For more reflections on the Basilica Hymns of each season, purchase Perpetual Jubilee: Meditations on the Chaldean Liturgical Year on Amazon.com.
A Fitting Introduction
Because of the descending nature of humanity after the fall, that is, because of the fact that our mind is so easily distracted from that which is right to that which it desires, the first focus of Lent was the relationship between the Lord and his Church rather than in some particular detail of our activities during this season. In the midst of our works of mercy and penance, it can be all too tempting to forget that the Lord and our union with him is the point of all that we do.
This week also, we refuse to be turned from our focus on Christ onto anything that we ourselves are doing. Even more so, we counter perhaps our own complaints with the aches and pains of the season, the blood and dust of the spiritual battle, with a heartfelt thanksgiving to God:
Come, let us all give thanks and glorify our good God, as much as we are able, for his benefits to our race.
During this second week of Lent, then, instead of the ordinary whining and murmuring of the human race, we lift up, in the name of Christ, thanksgiving to the God who gave us every good thing.
The liturgical seasons are not isolated entities, but links in a chain that begins with the beginning of salvation history and ends with the Sanctification of the Crowned Church, with the work of Christ as the centerpiece and fulfillment of all grace. Therefore, when we recall, for example, the Ascension of the Lord to heaven, it is in a larger context: it comes after the season of the Resurrection and prepares the way for Pentecost and the season of the Apostles.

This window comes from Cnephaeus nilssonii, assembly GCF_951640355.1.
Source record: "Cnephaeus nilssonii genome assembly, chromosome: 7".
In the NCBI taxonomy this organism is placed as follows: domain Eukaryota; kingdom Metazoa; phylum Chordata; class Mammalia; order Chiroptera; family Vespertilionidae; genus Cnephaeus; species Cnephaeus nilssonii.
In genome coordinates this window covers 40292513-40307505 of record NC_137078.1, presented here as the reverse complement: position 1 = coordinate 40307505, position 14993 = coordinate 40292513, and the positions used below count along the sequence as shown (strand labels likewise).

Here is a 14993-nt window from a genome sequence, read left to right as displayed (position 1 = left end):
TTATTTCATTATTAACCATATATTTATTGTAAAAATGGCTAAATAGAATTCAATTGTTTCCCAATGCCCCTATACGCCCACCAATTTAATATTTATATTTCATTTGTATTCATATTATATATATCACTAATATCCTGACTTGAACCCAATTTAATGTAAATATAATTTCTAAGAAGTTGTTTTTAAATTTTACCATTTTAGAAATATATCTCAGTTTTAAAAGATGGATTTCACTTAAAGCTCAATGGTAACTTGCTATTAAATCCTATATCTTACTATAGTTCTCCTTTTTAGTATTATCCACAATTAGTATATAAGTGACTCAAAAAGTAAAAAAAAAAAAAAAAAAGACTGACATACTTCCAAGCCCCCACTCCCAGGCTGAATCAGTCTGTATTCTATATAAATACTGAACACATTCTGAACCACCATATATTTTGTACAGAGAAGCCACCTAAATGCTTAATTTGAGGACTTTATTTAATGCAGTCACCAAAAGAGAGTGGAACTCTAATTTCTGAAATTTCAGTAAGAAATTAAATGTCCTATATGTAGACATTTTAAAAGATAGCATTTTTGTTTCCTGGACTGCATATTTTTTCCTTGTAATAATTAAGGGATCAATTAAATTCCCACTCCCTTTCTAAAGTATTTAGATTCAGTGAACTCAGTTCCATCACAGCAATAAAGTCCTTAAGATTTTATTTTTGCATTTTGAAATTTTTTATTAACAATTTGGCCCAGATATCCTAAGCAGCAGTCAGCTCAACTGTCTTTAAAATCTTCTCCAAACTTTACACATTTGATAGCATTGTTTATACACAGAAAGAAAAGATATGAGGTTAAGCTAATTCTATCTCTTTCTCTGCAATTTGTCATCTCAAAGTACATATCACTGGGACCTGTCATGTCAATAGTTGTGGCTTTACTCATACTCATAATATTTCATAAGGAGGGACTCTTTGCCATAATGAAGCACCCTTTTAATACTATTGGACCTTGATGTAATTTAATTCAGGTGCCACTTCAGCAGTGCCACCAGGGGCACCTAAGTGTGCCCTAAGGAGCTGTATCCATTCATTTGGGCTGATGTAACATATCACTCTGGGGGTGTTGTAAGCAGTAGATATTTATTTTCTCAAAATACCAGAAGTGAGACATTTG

In the same way, the memorial of the fasting of the Lord in the desert is in a larger context. As in the Gospels, it is recalled directly after his baptism, that is, it comes after the season of Epiphany. But ultimately the suffering of the Lord during these forty days is seen to reflect the light of his final suffering, death and resurrection. Our hymn therefore begins in the context of the very creation of the human race, and ends with the glorification of the Lord and the whole human race with him, placing his fasting and ours in their proper context:
He honored us in our construction from the beginning, in the Name of his honorable Image, and, when the enemy envied our honor and cast us out of our glory, he was revealed to us and spoke to us in his Son, who is the Inheritance and Progenitor of the world to come. In his birth he gathered us from the error of ignorance to the knowledge of his Divinity. He was baptized and gave us a true adoption. He fasted and gave encouragement to our weariness that we might overcome Satan. In his death he conquered the tyrant, and he justified us, lifted us up and raised us with himself in glory.